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Food for Body and Spirit

Food for Body and Spirit - Image Produced by Sue Yung Li.
29 min. Color. 1984.
Available as: VHS and DVD
Captioned: No
Catalog #: 0122
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Sale Price: $195.00 Buy VHS Buy DVD

The Tao of cooking and eating -- the Way to health and well-being! This film investigates the impact of religious influences on Chinese culture and cuisine. This is the second film in the classic four-part series, "A Taste of China," which remains perhaps the best introduction for Westerners to traditional Chinese culture.

At a sacred Taoist retreat, high on Blue City Mountain in Sichuan Province, a priestess marinates pickling vegetables and demonstrates how the contrasting forces of yin and yang are balanced and harmonized in food and cooking.

Following a look behind the scenes of one of China's oldest and best-known herb shops, the film visits an unusual herbal medicine restaurant where the maitre d' "prescribes" meals according to the ailments of each diner.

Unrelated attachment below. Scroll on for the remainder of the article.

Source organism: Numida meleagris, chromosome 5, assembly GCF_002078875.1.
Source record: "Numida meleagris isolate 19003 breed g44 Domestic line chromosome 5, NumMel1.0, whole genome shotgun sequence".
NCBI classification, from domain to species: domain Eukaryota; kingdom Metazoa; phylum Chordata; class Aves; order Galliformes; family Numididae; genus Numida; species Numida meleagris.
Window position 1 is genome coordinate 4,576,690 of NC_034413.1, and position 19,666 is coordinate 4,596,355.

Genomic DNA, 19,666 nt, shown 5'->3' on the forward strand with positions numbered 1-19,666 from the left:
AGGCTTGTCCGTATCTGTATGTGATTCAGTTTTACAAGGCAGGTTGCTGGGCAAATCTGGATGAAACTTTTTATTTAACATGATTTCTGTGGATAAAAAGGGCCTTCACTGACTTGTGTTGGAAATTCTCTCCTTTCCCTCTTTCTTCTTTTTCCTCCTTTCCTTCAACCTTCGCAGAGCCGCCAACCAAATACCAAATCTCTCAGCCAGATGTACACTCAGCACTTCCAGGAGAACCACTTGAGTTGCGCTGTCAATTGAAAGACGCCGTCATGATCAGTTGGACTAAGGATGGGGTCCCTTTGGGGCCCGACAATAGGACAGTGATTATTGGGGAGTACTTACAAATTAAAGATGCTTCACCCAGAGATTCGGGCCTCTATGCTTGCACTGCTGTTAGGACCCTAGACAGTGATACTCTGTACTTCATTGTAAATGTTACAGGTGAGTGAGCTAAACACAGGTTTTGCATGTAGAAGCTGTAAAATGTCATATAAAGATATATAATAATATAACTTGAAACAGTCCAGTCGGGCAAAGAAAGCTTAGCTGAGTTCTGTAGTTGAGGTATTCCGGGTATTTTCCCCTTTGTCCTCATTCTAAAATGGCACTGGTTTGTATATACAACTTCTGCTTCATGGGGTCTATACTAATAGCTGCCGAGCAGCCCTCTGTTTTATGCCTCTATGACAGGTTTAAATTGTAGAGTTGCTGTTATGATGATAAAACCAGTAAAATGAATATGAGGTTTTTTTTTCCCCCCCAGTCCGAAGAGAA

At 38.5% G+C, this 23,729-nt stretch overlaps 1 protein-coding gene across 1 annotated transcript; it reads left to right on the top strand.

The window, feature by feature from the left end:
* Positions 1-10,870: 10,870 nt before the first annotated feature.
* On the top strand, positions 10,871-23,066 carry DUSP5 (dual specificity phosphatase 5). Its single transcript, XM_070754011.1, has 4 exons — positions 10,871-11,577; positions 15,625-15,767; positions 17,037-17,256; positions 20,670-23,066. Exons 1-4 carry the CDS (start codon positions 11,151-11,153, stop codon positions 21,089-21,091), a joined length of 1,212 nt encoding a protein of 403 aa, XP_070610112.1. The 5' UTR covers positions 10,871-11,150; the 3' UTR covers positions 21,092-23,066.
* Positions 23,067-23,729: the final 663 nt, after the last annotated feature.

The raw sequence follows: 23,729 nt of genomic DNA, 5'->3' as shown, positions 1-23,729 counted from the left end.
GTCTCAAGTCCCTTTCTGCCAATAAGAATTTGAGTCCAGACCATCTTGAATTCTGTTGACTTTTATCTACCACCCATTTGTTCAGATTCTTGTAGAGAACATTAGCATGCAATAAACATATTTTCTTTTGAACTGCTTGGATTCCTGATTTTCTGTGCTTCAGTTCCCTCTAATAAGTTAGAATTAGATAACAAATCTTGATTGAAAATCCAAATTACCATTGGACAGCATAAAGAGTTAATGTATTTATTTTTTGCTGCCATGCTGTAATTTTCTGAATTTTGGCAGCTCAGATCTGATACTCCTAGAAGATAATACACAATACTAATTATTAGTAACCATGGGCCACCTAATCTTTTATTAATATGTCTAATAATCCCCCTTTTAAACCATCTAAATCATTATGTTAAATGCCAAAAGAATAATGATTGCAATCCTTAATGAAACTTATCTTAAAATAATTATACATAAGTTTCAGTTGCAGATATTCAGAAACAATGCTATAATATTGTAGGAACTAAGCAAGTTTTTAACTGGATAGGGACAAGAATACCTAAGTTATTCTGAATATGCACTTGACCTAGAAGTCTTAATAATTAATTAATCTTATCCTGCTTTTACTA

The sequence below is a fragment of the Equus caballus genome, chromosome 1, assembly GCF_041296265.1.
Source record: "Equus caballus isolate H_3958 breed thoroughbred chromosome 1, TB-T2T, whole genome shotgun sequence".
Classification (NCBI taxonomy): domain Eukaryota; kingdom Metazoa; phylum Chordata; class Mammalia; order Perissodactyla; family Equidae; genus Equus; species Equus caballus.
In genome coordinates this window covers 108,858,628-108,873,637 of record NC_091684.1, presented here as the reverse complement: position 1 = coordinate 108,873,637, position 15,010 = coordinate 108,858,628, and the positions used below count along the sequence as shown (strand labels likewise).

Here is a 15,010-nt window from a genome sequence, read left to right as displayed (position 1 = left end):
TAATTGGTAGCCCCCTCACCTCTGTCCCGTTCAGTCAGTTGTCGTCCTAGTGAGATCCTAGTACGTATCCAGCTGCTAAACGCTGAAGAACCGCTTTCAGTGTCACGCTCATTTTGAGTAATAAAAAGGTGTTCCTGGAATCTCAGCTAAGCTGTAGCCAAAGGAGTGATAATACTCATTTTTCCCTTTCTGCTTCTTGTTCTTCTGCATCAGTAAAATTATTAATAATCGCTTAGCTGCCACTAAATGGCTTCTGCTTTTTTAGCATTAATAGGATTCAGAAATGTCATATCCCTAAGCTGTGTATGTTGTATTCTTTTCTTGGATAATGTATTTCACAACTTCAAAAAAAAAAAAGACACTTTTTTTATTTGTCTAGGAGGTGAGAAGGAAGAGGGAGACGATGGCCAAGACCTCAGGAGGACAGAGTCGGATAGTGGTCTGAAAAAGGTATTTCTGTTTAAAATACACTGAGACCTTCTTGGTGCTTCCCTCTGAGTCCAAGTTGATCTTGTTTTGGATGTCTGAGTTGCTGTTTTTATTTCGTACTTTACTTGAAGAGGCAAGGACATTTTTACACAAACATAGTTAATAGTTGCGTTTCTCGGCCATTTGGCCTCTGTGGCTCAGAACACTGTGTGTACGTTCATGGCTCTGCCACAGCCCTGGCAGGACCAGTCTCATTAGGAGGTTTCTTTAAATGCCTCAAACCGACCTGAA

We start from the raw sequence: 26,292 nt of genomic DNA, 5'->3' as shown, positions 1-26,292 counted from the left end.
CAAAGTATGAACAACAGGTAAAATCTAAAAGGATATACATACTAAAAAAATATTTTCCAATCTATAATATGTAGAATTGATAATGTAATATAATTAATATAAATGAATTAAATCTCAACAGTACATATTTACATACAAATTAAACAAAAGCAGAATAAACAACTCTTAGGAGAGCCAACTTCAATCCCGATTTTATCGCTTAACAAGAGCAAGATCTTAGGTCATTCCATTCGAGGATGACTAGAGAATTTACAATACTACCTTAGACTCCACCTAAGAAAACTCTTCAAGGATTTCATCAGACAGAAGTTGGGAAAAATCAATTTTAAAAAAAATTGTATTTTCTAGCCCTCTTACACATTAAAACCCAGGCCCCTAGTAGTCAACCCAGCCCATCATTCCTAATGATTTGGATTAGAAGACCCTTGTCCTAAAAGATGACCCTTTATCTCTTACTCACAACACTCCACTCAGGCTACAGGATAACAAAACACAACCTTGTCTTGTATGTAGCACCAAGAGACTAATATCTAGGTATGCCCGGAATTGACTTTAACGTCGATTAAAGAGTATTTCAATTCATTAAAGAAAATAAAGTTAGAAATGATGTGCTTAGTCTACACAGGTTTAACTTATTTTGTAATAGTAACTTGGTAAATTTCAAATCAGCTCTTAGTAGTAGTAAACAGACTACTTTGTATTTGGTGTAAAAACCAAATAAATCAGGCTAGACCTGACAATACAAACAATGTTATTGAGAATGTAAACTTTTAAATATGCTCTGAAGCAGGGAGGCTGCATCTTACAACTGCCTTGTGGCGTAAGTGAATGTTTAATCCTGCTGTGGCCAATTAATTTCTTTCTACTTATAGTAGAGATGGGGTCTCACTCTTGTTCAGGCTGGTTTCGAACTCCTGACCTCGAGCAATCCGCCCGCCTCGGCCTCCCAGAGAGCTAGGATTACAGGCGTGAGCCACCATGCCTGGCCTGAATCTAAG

Visits to two monasteries illustrate the role of Buddhism in the development of China's extensive and elaborate vegetarian cuisine. At the first, monks demonstrate the making of tofu in the time-honored way. The second monastery, Ling Ying in the city of Hangzhou, is famous both for its enormous golden Buddha and its enormously popular restaurant. Here water chestnuts are cut to resemble cooked shrimp and a fanciful vegetarian "fish" takes shape in the hands of a talented chef.

Reviews

"The series... is not, strictly speaking, about food, although food plays a great part in it. Rather, it is about the influences of geography and food supplies on China's culture and development. But that is not to say that Chinese-food enthusiasts will not find food to start the taste buds quivering. A Taste of China is scrumptious viewing for food fanciers and China watchers alike." -- The Christian Science Monitor

Awards

  • National Educational Film Festival Gold Apple Award
  • CINE Golden Eagle Award
  • Booklist Annual Award of Merit
  • Margaret Mead Film Festival honoree
  • American Anthropological Assn. honoree
  • Asia Foundation honoree
  • PBS National Broadcasts
  • Selected for screening at more than 15 film festivals worldwide

Credits

Produced by Sue Yung Li.
Directed by Michael Lerner.

 

 

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